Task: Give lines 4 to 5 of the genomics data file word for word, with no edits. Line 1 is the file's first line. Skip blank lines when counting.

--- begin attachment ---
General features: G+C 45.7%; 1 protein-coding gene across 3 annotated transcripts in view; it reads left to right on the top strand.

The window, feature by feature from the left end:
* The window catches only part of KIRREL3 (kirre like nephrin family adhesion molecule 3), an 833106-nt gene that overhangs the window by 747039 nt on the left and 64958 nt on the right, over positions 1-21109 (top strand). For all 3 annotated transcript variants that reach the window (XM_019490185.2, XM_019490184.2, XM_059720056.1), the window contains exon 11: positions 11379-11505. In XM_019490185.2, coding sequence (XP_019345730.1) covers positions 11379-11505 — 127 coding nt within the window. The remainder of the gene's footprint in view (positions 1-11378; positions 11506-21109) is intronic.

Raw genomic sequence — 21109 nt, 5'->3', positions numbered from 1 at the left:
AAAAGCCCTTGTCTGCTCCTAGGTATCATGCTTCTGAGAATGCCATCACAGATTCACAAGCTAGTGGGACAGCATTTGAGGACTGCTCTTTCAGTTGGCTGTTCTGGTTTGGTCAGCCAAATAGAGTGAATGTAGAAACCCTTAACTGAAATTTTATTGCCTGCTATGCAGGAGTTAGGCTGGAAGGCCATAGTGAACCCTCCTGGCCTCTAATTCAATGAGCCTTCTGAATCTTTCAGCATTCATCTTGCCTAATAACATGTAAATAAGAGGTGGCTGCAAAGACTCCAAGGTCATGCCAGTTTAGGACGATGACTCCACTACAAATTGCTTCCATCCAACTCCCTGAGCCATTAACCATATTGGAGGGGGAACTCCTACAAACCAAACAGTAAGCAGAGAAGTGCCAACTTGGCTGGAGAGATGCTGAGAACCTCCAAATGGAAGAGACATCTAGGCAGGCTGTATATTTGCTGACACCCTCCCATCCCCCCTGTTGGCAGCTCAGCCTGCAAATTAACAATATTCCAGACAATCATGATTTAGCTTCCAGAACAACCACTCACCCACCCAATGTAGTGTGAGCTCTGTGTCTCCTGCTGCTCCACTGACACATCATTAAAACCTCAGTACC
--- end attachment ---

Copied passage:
Raw genomic sequence — 21109 nt, 5'->3', positions numbered from 1 at the left:
AAAAGCCCTTGTCTGCTCCTAGGTATCATGCTTCTGAGAATGCCATCACAGATTCACAAGCTAGTGGGACAGCATTTGAGGACTGCTCTTTCAGTTGGCTGTTCTGGTTTGGTCAGCCAAATAGAGTGAATGTAGAAACCCTTAACTGAAATTTTATTGCCTGCTATGCAGGAGTTAGGCTGGAAGGCCATAGTGAACCCTCCTGGCCTCTAATTCAATGAGCCTTCTGAATCTTTCAGCATTCATCTTGCCTAATAACATGTAAATAAGAGGTGGCTGCAAAGACTCCAAGGTCATGCCAGTTTAGGACGATGACTCCACTACAAATTGCTTCCATCCAACTCCCTGAGCCATTAACCATATTGGAGGGGGAACTCCTACAAACCAAACAGTAAGCAGAGAAGTGCCAACTTGGCTGGAGAGATGCTGAGAACCTCCAAATGGAAGAGACATCTAGGCAGGCTGTATATTTGCTGACACCCTCCCATCCCCCCTGTTGGCAGCTCAGCCTGCAAATTAACAATATTCCAGACAATCATGATTTAGCTTCCAGAACAACCACTCACCCACCCAATGTAGTGTGAGCTCTGTGTCTCCTGCTGCTCCACTGACACATCATTAAAACCTCAGTACC